Synchronising Russian and Chinese Foresight Studies
Alexander Sokolov, Director of the Foresight Centre and Deputy Director of the HSE ISSEK, visited Shanghai (PRC) in early May to take part in the International Pujiang Innovation Forum. The forum is annually hosted by the PRC Ministry of Science and Technology jointly with the Shanghai Municipal Government to discuss and coordinate decisions in the science, technology, and innovation policy area. This year the participants shared their expectations about the period until 2035.
Alexander Sokolov made a presentation at the first plenary session, speaking about updating the Russian S&T Foresight 2030. In the course of this study (which the Higher School of Economics is conducting since 2017, commissioned by the RF Ministry of Science and Higher Education) the researchers applied the most advanced international practices, including those developed in the BRICS countries.
The report by Hu Zhijian, President of the Chinese Academy of Science and Technology for Development (CASTED), demonstrated how far China has advanced in the futures studies field. The speaker presented the results of the 6th Chinese National Technology Foresight study. According to him, demand for evidence-based policy was growing the world over, as societies were again facing the challenges which have been relevant in the 1930s, such as populism, polarisation of the rich and the poor, etc. But now a new challenge is added to the century-old ones: digital hybridisation. The internet is penetrating the physical reality ever deeper, and the results this hybrid state can produce are totally unpredictable. Major questions for technology foresight are also arising as science and technology enter the 'no man’s land' going beyond national borders.
Innovations play major role in China’s rapid growth; at the new stage of development the country tries to follow the sustainable development principles. The government pursues 'green innovation' policy and encourages research in a wide range of areas including economic, social and environmental ones. The researchers conducting the 6th National Technology Foresight study are trying to assess the current state of key technologies in top-priority areas and identify those which would promote the country’s economic and social development in the next 5–15 years. The Chinese futures scientists are focusing on 17 technology areas: ICT, biology, new materials, industrial production and production of food, aerospace, energy, efficient environmental management, agriculture and development of rural areas, marine research, transport, advanced services, public security, healthcare, urbanisation and urban development, and emerging technologies.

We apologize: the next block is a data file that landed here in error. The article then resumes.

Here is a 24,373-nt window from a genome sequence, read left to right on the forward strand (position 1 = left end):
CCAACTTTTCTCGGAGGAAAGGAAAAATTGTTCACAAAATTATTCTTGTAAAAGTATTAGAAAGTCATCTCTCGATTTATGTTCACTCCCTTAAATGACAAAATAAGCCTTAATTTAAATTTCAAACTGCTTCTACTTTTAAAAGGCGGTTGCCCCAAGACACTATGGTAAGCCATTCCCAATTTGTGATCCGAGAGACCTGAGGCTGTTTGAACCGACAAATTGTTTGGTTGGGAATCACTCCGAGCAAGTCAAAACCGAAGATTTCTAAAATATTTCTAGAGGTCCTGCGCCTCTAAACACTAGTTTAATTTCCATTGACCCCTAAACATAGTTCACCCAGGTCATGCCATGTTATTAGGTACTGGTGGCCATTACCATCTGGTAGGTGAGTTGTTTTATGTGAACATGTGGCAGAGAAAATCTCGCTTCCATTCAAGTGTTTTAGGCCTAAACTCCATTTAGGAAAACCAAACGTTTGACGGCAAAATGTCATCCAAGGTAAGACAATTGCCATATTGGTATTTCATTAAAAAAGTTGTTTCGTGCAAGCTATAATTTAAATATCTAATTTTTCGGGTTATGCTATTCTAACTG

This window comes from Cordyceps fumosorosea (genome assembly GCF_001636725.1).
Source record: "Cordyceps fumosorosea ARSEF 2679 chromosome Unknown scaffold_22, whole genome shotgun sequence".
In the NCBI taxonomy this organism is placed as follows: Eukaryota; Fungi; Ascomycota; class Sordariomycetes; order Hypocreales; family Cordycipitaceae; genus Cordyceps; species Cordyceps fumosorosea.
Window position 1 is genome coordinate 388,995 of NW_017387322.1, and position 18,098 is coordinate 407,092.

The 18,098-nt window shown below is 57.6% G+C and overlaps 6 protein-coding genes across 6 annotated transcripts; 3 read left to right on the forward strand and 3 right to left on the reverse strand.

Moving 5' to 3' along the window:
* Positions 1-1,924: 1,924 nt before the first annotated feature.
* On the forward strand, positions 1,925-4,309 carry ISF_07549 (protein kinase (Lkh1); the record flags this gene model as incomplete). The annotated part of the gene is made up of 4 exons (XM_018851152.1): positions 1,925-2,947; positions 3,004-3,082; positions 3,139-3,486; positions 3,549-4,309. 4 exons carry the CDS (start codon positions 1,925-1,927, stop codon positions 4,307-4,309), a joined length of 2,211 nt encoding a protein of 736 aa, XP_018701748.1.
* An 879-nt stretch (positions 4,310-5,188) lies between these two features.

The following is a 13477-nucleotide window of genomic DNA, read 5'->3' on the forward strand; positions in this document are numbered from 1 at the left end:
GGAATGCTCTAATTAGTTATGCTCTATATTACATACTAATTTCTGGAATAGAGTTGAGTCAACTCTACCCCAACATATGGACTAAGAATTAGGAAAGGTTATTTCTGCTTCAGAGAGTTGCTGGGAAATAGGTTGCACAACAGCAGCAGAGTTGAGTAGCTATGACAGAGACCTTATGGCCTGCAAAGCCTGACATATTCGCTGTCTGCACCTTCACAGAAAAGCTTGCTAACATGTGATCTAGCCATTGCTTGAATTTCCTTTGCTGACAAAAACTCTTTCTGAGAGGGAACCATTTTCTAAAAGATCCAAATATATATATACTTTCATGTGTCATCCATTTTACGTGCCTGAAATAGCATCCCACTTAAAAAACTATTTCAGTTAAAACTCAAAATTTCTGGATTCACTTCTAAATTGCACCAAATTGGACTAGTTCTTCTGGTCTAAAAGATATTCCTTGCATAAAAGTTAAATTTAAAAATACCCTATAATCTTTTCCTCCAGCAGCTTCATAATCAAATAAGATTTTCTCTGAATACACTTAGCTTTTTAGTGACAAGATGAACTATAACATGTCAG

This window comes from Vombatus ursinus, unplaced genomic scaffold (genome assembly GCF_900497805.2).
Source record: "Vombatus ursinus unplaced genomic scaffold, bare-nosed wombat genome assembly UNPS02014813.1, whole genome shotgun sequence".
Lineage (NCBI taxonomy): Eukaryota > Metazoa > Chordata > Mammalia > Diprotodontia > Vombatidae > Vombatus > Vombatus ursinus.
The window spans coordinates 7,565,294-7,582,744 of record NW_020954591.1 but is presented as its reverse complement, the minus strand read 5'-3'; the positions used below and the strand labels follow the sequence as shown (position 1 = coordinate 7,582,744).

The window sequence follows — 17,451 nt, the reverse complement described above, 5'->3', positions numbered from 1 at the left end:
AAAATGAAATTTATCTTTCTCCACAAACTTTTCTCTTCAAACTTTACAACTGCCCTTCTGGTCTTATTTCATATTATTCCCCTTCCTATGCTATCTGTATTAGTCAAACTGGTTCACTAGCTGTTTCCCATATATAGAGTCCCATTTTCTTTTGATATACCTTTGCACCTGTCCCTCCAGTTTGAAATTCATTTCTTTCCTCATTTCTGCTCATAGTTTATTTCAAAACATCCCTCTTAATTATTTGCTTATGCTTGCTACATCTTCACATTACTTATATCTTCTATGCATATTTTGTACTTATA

Just the above list of technology areas shows that Russian and Chinese National Foresight studies have a lot in common. An important part of Alexander Sokolov’s presentation was devoted to foresight methodology; in particular, he spoke about approaches to identifying megatrends through big data mining. 'We’ve analysed major trends affecting the future, including climate change and consumption of natural resources, new growth models, demographic and social changes, geopolitical environment and institutional transformations, emergence of new technological paradigms', noted Professor Sokolov. 'In turn, megatrends are broken down into smaller trends. We track their impact on science and technology development and consider various scenarios — how Russia should react to emergence of particular trends'.
The key technology trends identified in the updated foresight study among others include the fourth industrial revolution, development of artificial intelligence, robotics and the internet of things, cloud technologies, ubiquitous proliferation of social networks, development of new materials, and synthetic biology. 'We are studying the impact of advanced and emerging technologies on the labour market, analyse which professions are likely to have the highest demand in the future and which are going to gradually disappear, and changing demand for skills', noted Alexander Sokolov.
The forum participants showed considerable interest in the results obtained by the HSE ISSEK Foresight Centre team, particularly in the semantic maps built by the smart big data mining system iFORA. They agreed that more thorough systemic foresight of new technology development required ongoing optimisation of research tools. And as Alexander Sokolov was able to witness, the translated version of the HSE ISSEK’s analytical report 'Russian S&T Foresight 2030' published in 2018 had considerable success in China.
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